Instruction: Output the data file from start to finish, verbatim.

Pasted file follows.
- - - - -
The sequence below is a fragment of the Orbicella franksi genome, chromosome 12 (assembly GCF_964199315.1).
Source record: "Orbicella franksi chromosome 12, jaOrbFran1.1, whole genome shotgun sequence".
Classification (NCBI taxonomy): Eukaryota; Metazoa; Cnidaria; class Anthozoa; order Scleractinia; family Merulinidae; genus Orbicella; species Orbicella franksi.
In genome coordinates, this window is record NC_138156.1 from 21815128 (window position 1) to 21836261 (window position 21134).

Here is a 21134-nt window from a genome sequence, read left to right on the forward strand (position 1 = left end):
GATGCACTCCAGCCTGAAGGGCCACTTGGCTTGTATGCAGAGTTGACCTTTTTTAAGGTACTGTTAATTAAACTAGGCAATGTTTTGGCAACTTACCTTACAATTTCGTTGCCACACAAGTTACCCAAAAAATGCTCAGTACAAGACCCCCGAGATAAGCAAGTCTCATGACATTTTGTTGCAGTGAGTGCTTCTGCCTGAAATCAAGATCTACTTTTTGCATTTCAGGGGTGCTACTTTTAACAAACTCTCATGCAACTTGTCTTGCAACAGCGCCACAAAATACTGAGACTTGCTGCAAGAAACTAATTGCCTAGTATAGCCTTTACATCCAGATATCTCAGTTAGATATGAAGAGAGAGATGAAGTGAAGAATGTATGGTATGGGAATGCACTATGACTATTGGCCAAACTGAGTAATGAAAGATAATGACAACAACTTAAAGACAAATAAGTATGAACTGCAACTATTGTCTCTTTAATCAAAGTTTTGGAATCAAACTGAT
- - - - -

The sequence below is a fragment of the Orbicella franksi genome, chromosome 12 (assembly GCF_964199315.1).
Source record: "Orbicella franksi chromosome 12, jaOrbFran1.1, whole genome shotgun sequence".
Classification (NCBI taxonomy): Eukaryota; Metazoa; Cnidaria; class Anthozoa; order Scleractinia; family Merulinidae; genus Orbicella; species Orbicella franksi.
In genome coordinates, this window is record NC_138156.1 from 21815128 (window position 1) to 21836261 (window position 21134).

Here is a 21134-nt window from a genome sequence, read left to right on the forward strand (position 1 = left end):
GATGCACTCCAGCCTGAAGGGCCACTTGGCTTGTATGCAGAGTTGACCTTTTTTAAGGTACTGTTAATTAAACTAGGCAATGTTTTGGCAACTTACCTTACAATTTCGTTGCCACACAAGTTACCCAAAAAATGCTCAGTACAAGACCCCCGAGATAAGCAAGTCTCATGACATTTTGTTGCAGTGAGTGCTTCTGCCTGAAATCAAGATCTACTTTTTGCATTTCAGGGGTGCTACTTTTAACAAACTCTCATGCAACTTGTCTTGCAACAGCGCCACAAAATACTGAGACTTGCTGCAAGAAACTAATTGCCTAGTATAGCCTTTACATCCAGATATCTCAGTTAGATATGAAGAGAGAGATGAAGTGAAGAATGTATGGTATGGGAATGCACTATGACTATTGGCCAAACTGAGTAATGAAAGATAATGACAACAACTTAAAGACAAATAAGTATGAACTGCAACTATTGTCTCTTTAATCAAAGTTTTGGAATCAAACTGAT